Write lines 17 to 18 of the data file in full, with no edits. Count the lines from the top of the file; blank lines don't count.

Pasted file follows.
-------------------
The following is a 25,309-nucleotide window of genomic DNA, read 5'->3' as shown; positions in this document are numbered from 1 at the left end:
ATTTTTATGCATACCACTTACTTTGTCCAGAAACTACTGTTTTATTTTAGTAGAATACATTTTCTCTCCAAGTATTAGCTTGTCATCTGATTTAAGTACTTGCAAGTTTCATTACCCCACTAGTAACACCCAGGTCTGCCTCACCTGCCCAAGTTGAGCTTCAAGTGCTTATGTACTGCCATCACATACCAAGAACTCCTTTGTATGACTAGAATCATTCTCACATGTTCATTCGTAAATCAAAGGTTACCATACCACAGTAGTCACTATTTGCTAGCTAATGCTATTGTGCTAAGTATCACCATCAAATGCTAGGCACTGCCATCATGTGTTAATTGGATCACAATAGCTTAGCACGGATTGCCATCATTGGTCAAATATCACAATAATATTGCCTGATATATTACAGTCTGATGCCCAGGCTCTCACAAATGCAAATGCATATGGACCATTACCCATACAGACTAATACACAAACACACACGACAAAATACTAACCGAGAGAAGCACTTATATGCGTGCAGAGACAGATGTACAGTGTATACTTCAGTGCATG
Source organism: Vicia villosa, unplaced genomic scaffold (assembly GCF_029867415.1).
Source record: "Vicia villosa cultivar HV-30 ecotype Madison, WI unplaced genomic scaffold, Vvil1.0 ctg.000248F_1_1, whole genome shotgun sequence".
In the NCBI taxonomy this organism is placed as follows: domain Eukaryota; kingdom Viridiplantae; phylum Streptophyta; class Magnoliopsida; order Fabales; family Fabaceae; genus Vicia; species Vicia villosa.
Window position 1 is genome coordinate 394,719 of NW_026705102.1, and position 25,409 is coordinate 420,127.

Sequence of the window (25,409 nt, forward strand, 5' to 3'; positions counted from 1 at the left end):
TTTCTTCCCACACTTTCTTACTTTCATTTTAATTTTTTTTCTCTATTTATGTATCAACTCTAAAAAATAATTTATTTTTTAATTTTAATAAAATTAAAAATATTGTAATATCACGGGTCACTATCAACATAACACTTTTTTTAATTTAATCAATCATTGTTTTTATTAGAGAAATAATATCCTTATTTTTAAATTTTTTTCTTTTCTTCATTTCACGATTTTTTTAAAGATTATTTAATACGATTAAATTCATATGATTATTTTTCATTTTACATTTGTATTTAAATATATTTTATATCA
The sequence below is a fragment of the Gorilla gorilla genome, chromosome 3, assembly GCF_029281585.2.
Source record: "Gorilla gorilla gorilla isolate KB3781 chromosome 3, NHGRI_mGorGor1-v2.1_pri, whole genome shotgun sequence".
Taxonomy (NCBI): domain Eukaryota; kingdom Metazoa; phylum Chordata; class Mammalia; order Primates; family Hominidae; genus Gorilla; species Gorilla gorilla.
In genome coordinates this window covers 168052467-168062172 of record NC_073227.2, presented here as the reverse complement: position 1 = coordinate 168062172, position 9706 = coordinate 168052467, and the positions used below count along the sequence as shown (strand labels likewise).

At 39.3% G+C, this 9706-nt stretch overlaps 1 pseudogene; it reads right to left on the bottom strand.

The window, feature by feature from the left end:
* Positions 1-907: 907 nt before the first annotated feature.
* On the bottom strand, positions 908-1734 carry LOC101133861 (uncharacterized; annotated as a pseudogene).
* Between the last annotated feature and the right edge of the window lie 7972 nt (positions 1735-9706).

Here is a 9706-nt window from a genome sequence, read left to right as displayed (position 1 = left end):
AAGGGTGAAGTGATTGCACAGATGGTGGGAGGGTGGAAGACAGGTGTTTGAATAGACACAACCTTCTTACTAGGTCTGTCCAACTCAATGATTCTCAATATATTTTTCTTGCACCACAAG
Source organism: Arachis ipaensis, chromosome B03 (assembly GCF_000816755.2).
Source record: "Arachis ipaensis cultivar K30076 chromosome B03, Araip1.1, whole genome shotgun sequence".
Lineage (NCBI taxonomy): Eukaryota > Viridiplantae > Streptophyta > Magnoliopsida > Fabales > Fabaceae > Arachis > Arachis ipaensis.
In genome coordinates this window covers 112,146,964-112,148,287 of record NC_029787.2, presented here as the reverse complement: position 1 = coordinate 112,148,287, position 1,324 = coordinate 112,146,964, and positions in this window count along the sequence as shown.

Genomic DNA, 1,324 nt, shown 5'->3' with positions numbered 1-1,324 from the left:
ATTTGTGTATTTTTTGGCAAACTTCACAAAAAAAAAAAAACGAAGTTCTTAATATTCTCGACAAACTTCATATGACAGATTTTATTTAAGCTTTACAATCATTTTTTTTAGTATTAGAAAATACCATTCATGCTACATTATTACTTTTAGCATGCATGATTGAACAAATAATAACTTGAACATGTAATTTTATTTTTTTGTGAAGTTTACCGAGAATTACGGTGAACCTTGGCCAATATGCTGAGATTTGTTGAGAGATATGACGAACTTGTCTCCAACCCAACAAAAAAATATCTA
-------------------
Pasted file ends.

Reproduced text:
* Between the last annotated feature and the right edge of the window lie 7972 nt (positions 1735-9706).

Here is a 9706-nt window from a genome sequence, read left to right as displayed (position 1 = left end):